Among the multitude of privileges I’m enjoying, this parenthood gig is consistently giving me food for thought at the Faith table. Pull up a chair and dig in to the latest musing, if you like. It all started with this unusual, unexpected fork in the road that I like to call Being the Parent of More than One Kid. Now in my mind, and yours if you’re anything like me, Parenthood Part Two is the round where you get kind of excited about being a parent, and a little less afraid, because hey, you’ve already got one kid and he’s almost made it to his fourth birthday so maybe you’ve got some things right, right?

And you figure — no worries, kid #2, we’ll just do with you the same stuff we did with kid #1. It worked the first time around, so it’ll definitely work again, right?

Here’s the invitation to those of you who find occasional hand pops and bottom pops an offensive method of discipline for parenting to leave before you get mad at me and never want to come back. First enjoy this happy picture and then you can head out…

{One little shot from the wedding in the bush…more to come!}

Are you still here?

Think it through. I’m not trying to hurt anyone’s feelings.

Okay. If you’re sticking with me, don’t say I didn’t warn you.

In my personal experience, I found that with child number one, also affectionately referred to ’round these parts as the Bear, a little pop on the hand went a very long way. Once I could clearly tell that the Bear understood the difference between yes and no, and understood my intentions or HH’s intentions when we said No, we thoughtfully and purposefully decided that hand pops were about to be part of the equation.

Basically, in our experience, we found that a child who is too young to be reasoned with can still understand cause and effect. Bear, don’t touch that stove it’s hot and it could burn you and that would hurt availeth little, whereas, Bear, no, do not touch that stove. Do not touch that stove. Bear touches the stove even though he is clearly aware that he has been instructed not to, and gets a hand pop. Bear learns to listen, that there are consequences for not listening and not to touch the stove. (Obviously we aren’t letting our kids touch hot stoves to learn lessons, this is just an example.)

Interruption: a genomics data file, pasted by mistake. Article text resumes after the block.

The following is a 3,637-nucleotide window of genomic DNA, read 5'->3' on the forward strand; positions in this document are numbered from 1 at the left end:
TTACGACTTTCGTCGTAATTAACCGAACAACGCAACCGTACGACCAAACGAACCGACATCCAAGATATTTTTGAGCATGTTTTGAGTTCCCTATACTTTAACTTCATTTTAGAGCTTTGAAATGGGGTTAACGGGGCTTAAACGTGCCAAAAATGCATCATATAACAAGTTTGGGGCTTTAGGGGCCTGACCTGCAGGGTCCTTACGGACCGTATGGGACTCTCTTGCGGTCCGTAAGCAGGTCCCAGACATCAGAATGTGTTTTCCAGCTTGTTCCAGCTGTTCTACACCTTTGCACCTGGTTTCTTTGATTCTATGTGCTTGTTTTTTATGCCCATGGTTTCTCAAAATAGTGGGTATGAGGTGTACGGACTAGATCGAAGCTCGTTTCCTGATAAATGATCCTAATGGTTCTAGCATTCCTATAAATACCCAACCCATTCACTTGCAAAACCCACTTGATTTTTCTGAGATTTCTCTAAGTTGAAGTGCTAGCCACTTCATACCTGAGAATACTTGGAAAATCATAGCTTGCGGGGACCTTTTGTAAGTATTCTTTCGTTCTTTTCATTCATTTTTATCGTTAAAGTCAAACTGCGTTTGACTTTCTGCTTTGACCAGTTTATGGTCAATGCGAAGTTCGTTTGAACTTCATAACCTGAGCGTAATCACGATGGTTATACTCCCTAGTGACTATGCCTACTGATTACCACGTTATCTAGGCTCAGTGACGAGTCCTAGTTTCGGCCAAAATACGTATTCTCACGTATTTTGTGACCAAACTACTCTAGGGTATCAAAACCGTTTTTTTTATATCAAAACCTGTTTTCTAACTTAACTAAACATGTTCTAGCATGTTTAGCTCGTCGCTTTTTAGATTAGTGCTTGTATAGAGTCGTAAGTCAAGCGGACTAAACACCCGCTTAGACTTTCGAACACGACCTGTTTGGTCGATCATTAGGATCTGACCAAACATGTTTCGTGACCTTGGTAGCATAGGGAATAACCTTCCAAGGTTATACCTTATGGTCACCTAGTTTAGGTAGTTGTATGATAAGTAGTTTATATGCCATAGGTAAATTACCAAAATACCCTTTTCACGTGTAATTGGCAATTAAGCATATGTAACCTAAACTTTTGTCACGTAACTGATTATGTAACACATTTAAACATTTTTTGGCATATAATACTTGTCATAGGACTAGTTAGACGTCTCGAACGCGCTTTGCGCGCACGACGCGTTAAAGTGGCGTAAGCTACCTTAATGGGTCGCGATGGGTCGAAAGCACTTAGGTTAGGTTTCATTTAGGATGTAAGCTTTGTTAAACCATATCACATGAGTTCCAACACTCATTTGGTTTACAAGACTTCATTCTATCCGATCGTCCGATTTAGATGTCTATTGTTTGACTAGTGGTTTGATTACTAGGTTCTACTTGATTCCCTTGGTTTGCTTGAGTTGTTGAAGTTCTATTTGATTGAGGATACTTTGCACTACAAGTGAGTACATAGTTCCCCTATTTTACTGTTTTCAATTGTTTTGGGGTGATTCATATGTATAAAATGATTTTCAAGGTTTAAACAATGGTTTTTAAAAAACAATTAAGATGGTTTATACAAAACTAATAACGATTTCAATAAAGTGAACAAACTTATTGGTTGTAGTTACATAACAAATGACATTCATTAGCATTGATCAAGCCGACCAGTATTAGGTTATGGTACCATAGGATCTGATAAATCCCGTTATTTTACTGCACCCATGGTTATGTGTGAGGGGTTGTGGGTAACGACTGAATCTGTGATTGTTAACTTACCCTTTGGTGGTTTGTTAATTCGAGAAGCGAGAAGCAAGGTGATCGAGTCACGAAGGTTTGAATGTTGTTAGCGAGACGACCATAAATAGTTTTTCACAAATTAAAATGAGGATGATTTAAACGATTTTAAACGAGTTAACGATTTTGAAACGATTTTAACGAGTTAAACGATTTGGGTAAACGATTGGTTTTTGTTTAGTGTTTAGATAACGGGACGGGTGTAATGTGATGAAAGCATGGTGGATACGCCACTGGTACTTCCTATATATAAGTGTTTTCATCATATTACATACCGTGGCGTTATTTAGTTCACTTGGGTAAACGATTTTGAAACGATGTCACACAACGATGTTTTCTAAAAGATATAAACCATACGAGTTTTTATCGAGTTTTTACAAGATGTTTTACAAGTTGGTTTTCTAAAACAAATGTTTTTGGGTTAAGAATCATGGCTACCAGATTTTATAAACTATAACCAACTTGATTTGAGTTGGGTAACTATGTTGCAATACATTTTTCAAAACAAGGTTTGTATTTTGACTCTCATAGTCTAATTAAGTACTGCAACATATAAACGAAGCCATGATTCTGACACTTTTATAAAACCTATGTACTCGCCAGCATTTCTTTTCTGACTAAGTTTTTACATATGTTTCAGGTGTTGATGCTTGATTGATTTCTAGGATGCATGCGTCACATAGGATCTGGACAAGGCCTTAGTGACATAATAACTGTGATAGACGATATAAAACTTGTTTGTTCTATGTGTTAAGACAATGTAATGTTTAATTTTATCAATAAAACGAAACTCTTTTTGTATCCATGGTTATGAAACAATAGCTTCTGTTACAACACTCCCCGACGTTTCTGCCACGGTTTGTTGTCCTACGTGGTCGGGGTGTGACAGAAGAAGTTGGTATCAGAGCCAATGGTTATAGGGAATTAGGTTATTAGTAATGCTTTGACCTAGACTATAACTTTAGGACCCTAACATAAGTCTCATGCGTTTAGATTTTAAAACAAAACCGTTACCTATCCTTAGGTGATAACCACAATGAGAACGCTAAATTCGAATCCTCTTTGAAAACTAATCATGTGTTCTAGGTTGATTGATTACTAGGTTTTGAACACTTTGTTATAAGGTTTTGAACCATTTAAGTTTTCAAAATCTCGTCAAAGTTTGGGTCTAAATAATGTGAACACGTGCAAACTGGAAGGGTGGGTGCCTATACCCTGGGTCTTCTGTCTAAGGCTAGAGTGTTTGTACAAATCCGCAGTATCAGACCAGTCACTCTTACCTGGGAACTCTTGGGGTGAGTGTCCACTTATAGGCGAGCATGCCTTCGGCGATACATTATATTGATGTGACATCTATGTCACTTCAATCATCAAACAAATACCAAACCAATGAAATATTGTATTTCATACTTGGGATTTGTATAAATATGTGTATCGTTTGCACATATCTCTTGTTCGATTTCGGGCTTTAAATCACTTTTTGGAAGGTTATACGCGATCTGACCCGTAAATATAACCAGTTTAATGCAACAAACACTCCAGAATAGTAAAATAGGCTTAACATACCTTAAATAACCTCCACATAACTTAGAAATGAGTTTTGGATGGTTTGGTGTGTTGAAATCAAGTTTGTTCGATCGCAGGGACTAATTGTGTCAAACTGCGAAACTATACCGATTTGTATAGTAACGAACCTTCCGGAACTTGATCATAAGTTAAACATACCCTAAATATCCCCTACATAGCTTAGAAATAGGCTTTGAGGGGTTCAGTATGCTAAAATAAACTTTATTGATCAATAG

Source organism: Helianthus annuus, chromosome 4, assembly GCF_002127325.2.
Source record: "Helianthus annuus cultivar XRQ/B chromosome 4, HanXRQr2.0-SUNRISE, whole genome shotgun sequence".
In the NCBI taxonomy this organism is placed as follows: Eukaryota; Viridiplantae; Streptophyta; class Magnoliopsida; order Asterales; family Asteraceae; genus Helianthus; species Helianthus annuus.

Fast forward a couple of years and another pregnancy and a nine minute delivery, it’s Tiger Tank’s turn to learn that No means No. {Which sure is hard for this Mama who just thinks her boys are the best thing since bacon-covered cherries and doesn’t really want to admit that they ever even need to hear the word No.} One little Mr. Double T has taken a special interest in the keyboard that sits in front of the desktop computer in our family room.

That keyboard cannot be moved far enough away from Double T’s hands. If it is too far away, {or too far late, as the Bear would reference a place or thing at some distance} #2 will find some sort of object — toothbrush, pencil, hammer — with which to reach those inviting little keys, so that he can gently tap? — oh no, amigo, violently bang on them.

I have observed this precious little creature, repeatedly listen and obey the word No on numerous occasions, but this blooming keyboard is just too blooming intriguing. He can’t stay away. And we use this keyboard throughout the day, every day, so moving it is not a viable option.

Some folks baby proof their house, but to a certain extent, we lean towards house-proofing our baby.

We have observed that the word No becomes of little consequence when it is not backed by some consequences. But Double T thinks hand pops are funny about half the time, so they are of little consequence.

And all this indirection is finally leading to direction: On Jet-Lag Saturday, while bless his heart, the Hubs was shooting a wedding on a hope, a prayer and a coffee, I was at home with the boys. And the more wee of the two kept finding a way to climb a stool, or seemingly thin air, to reach, and pound, on the keys of the keyboard. His precious chubby thigh got an unhappy tapping. He was removed from the situation.

He returned.

He banged.

His didn’t listen to the consistent No’s and warnings.

He precious chubby thigh got an unhappy tapping.

He was removed from the situation.